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We Thought The Internet Was Killing Print-But It Isn't

(paidcontent.org): The Guardian, Times and Telegraph are all down by around a third, and the Sun has lost more than a million: but again there's no mechanical relationship here. Price matters. It always does. But investment and innovation matter as well. They always do. And you can't help by being struck how little of that goes on in print these days.
   
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Many Scientific Reports Plagiarsed

(ipsnews.net): Embarrassing retractions of scientific papers and a thinly-disguised report favouring introduction of genetically modified crops by the country's top science academies have revived calls for more stringent action against plagiarism and unethical practices. India's scientific community professed shock to see three retraction notices published in the November-December 2010 issue of 'Biotechnology Advances', a prestigious international scientific journal, against three papers presented to it by Indian scientists..
   
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New evidence of the power of open access

(eurekalert.org): New findings settle one of the arguments about Open Access (OA) research publications: Are they more likely to be cited because they were made OA, or were they made OA because they were more likely to be cited? The study, which will be published in PLoS ONE on the first day of Open Access Week (18 October), shows that the OA citation impact advantage is just as great when OA is mandatory (i.e., the author's institution or funder requires the author to make all research publications OA) as it is when OA is optional (i.e., the author self-selects whether and what to make OA).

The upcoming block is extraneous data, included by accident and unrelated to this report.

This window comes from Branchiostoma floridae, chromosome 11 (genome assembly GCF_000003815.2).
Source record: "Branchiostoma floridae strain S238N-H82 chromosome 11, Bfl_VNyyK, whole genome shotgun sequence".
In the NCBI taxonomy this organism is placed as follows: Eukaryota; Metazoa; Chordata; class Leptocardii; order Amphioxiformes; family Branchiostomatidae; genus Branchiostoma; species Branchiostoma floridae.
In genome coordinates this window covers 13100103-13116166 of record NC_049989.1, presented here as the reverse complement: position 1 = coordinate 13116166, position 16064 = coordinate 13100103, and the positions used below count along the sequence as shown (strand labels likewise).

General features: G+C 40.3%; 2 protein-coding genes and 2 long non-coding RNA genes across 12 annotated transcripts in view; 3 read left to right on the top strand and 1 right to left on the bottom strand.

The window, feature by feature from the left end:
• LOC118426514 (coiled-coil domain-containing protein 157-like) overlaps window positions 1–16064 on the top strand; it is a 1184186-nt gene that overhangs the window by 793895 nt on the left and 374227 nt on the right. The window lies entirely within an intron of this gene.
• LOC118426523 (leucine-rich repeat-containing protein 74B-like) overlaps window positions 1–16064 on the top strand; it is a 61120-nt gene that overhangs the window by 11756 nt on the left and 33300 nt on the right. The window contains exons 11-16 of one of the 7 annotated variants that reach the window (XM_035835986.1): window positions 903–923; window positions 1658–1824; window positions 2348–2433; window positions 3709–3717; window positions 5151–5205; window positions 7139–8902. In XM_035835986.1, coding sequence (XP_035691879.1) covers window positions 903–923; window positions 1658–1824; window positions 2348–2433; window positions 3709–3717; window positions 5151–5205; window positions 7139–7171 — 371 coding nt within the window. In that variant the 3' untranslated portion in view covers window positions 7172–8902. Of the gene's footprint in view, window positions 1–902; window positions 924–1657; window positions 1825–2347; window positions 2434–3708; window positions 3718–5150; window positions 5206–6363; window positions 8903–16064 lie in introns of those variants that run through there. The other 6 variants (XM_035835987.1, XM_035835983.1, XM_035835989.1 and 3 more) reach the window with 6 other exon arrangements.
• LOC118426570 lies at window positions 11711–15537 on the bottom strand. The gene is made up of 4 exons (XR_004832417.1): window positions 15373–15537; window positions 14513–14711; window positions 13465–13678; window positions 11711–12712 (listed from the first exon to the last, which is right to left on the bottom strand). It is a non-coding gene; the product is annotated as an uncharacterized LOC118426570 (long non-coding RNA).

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Apple Fails to Impact Amazon as iBookstore Struggles After Six Months

(investorplace.com): The dialogue surrounding Apple Inc.'s (NASDAQ: AAPL) iPad since its April release has hailed the tablet's widespread success as not just emblematic of a sea change in consumer grade computing technology but also the death of the still larval e-reader market. With an install base estimated to be more than three times that Amazon Inc.'s (NASDAQ: AMZN) Kindle, a device that's been on the market five times longer than Apple's machine, there's compelling evidence that the iPad has indeed killed the e-reader before it truly had a chance to shine. This point of view presupposes that iPad users are using their tablets as e-readers though, purchasing e-books through Amazon's Kindle or Banes&Noble (NYSE: BKN) Nook apps or, more importantly, Apple's iBookstore, the literary equivalent of iTunes that launched alongside the iPad last spring.
   
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Why There Can Never Be A Competitor to Google Books

(technologyreview.com): Publishers are about to grant Google monopolistic pricing power and permanent exclusivity over countless "orphaned" works. Here's one more way Google is the new Microsoft: the U.S. Department of Justice thinks Google is a monopolist, at least when it comes to Google Books.
   
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